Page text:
Riverland farmers are facing major damage of their annual crops, as they assess the impact of last week’s storm.

Key points:

  • The Riverland community is still cleaning up farms, streets and businesses after a freak storm last week
  • Assessors are out on farms to uncover the full extent of the damage, and how much financial support will be needed
  • It’s another blow for farmers just before harvest, who have battled droughts and other natural disasters in recent years

The storm struck last Thursday, bringing winds over 100 kilometres per hour, heavy rain, and hail in parts.

There are concerns that significant losses could impact on the mental health of the community as farmers had been preparing for a good harvest. 

Ryan Arnold operates The Arnold Brothers’ farm along with his siblings, growing grapes and citrus in Pyap, near Loxton.

The orchard’s netting — an insurance policy for such storms — was torn to shreds in parts, while on other areas of the farm it survived.

“This structure is about 20 hectares. Most of the netting has gone, which is mainly from force of wind. I drove out Saturday and said to the kids we could have a Halloween party because it looks like spider webs draped all over the place,” Mr Arnold said.

Netting to protect crops shows tears and damage after storm.

The Arnold Brother’s netting was badly damaged in some parts.(ABC News: Eliza Berlage)

Minister for Primary Industries, David Basham toured affected areas the Adelaide Hills to the Riverland.

Insurance assessors and the Department of Primary Industries have been combing farms to calculate the exact numbers of crops lost, and the financial support they would need.

“Whether it be glass houses smashed down in the Adelaide plains, or this netting here, really had to actually put those costs together as well as the damage to fruit,” the Minister said.

There are reports of significant crop losses in some parts, while certain crops have been spared.

Two men assess a damaged net above crops with a cloudy but blue sky above.

Minister for Primary Industries, David Basham, assesses the damage at the Arnold Brothers’ farm near Pyap.(ABC News: Eliza Berlage)

“We’ll have people out on the ground making sure that we are getting those assessments done,” Minister Basham said.

More than a quarter of Australia’s almonds are grown in the Riverland, and the peak body is nervously waiting for an assessment of the damage.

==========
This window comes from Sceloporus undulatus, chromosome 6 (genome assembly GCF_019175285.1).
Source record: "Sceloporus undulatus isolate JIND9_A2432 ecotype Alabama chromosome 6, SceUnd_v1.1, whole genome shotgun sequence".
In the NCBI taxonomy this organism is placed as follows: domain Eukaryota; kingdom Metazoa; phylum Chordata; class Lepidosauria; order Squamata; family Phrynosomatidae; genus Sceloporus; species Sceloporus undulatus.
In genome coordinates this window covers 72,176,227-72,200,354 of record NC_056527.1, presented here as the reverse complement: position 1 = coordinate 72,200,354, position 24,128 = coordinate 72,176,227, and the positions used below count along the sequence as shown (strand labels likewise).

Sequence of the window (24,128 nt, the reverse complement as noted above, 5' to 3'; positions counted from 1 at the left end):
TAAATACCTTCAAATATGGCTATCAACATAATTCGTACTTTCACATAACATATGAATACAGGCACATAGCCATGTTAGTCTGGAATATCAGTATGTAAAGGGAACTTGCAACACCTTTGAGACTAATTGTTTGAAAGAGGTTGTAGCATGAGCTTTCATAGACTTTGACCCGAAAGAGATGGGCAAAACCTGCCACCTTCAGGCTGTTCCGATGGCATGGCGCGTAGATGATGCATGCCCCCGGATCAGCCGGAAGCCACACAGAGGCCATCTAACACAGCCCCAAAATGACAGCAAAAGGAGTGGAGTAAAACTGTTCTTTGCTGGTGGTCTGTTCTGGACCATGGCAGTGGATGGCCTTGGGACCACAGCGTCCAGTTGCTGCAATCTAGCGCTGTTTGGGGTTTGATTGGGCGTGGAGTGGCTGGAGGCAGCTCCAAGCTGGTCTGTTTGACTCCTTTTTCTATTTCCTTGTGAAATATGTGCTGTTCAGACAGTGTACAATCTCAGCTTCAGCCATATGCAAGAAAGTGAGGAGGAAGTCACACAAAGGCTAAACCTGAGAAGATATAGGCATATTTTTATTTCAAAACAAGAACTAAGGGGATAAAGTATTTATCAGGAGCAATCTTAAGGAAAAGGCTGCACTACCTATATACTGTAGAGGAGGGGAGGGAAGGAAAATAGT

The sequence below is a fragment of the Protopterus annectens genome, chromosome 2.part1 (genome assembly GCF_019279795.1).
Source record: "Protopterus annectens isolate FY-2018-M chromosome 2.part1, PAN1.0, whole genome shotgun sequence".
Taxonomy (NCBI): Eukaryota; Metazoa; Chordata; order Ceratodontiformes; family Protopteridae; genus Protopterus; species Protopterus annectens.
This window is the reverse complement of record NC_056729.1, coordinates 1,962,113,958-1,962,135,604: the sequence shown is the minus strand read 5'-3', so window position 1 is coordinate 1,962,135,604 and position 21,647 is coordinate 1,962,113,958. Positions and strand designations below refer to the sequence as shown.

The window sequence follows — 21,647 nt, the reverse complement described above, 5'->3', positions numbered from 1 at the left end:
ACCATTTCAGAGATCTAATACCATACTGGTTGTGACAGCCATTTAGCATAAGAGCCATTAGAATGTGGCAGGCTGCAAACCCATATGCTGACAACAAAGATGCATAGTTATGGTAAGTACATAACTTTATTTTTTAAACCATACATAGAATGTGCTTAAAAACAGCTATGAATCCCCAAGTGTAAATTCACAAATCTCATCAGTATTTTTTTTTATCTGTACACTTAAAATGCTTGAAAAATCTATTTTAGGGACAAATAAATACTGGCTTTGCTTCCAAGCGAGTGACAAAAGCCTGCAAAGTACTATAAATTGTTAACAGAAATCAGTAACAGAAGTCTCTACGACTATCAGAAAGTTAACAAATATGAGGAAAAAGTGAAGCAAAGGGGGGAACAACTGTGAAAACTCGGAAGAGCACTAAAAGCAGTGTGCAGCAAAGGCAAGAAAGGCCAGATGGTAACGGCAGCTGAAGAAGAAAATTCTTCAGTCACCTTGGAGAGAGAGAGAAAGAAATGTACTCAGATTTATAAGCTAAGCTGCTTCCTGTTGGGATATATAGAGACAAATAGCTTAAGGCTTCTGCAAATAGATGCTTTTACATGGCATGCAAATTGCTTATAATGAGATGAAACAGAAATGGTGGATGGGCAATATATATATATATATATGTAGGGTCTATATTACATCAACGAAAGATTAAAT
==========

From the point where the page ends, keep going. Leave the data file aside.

“There’s been some tree losses, and certainly the potential of the crop in some of those areas is going to be down,” CEO of the Almond Board of Australia, Tim Jackson, said.

“It’s pretty heartbreaking for those people to get to the point where it was looking like we were gonna have a record crop for the industry but I don’t think that’ll happen now,” he said.

Towns continue to clean up

A tree lies uprooted, and blocking a road just before sunset.

Trees fell all over the Riverland, like this one at Berri.(Supplied: Monica McKinnon)

The areas of Loxton, Waikerie and Moorook were hit hard by the storm. But the severe parts of the storm were patchy – some received 50mm or rain, while others just 3.5mm.

“Gee where it hit bad, like the back of Lowbank and Moorook-Kingston, there’s one area through there that looks like a bushfire’s gone through. The leaves are just belted off the trees there with the hail,” Mayor of Loxton-Waikerie District Council, Leon Stasinowsky, said.

“As farmers, you’re doing all that you can under difficult circumstances and then this comes on top of it, it’s pretty demoralising and shattering,” he said.

Fallen trees have been the main cause of damage in towns, and pine trees at Loxton Primary School, which have been standing for between 60 and 100 years, were not spared.

A large pine tree lies uprooted in a school ground, laying on its side under a blue sky.

Decades old pine trees at Loxton Primary School came down in the storm. (Supplied: JMA Engineering)

“I popped my head out at one point in time and it sounded like gunshots, and I was thinking that was probably the tress falling. It was just quite horrific,” said Principal of Loxton Primary, Sally Wright.

“Two big pine trees came down on the oval. Their roots came right out of the ground,” Ms Wright said.

The Mayor of Loxton-Waikerie has urged the community to support each other

“I’m telling people to look out for their neighbours out there. And if they can help, give them a hand and try and get them through these tough times,” Mayor Stasinowsky said.

Posted , updated 

Netting ‘like Halloween cobwebs’ as storm cleanup shocks Riverland farmers
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